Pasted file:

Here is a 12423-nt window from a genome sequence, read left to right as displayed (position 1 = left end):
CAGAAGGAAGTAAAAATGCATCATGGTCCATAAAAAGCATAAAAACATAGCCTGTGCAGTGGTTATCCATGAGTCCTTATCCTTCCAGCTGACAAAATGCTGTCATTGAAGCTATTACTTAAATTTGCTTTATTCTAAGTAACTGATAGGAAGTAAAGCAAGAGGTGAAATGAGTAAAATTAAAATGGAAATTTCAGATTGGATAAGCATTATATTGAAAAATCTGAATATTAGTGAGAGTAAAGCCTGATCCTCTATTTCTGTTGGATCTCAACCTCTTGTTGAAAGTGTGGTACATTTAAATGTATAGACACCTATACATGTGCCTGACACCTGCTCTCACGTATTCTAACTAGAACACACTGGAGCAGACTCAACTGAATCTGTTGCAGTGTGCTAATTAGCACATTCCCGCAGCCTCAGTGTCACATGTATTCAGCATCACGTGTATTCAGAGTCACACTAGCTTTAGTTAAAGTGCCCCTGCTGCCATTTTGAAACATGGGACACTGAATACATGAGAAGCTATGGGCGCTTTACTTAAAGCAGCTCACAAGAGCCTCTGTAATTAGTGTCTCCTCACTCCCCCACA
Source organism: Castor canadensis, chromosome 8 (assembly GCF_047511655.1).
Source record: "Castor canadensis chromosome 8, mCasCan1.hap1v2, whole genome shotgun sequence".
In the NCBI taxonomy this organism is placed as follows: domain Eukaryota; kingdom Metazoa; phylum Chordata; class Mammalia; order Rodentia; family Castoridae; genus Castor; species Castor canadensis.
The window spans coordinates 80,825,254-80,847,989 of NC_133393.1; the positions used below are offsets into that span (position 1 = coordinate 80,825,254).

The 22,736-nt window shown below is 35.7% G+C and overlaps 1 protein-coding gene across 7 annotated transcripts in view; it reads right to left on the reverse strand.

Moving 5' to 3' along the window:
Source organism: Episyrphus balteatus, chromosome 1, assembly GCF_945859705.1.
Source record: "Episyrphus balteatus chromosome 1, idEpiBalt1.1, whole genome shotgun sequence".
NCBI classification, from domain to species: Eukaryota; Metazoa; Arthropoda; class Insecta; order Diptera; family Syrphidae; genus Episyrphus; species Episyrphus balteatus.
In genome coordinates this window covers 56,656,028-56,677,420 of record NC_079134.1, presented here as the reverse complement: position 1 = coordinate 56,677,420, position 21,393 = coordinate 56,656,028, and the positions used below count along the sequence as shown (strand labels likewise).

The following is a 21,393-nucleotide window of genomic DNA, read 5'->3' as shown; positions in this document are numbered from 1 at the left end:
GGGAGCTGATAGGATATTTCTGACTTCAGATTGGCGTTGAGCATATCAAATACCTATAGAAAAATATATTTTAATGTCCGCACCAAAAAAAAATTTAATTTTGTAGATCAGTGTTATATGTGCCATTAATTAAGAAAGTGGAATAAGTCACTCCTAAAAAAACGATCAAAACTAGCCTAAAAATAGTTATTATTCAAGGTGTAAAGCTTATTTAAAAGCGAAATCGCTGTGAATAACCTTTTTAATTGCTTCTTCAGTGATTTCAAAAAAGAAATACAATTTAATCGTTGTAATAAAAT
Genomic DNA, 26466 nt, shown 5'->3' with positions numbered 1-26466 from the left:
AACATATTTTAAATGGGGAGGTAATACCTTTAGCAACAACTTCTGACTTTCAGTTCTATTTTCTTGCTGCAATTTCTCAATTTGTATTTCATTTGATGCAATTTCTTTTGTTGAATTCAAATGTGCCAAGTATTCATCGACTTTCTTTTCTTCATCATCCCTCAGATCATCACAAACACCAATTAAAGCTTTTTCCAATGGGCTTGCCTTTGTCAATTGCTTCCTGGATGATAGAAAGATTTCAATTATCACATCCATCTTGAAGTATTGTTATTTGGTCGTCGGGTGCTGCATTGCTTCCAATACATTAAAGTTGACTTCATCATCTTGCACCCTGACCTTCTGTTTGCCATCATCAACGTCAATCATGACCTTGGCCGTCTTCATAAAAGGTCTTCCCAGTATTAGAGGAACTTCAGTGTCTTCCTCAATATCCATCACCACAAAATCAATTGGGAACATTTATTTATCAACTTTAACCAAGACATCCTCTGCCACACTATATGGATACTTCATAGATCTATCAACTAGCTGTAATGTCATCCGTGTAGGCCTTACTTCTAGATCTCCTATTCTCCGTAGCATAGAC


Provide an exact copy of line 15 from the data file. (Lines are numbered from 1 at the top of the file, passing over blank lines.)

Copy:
Genomic DNA, 26466 nt, shown 5'->3' with positions numbered 1-26466 from the left: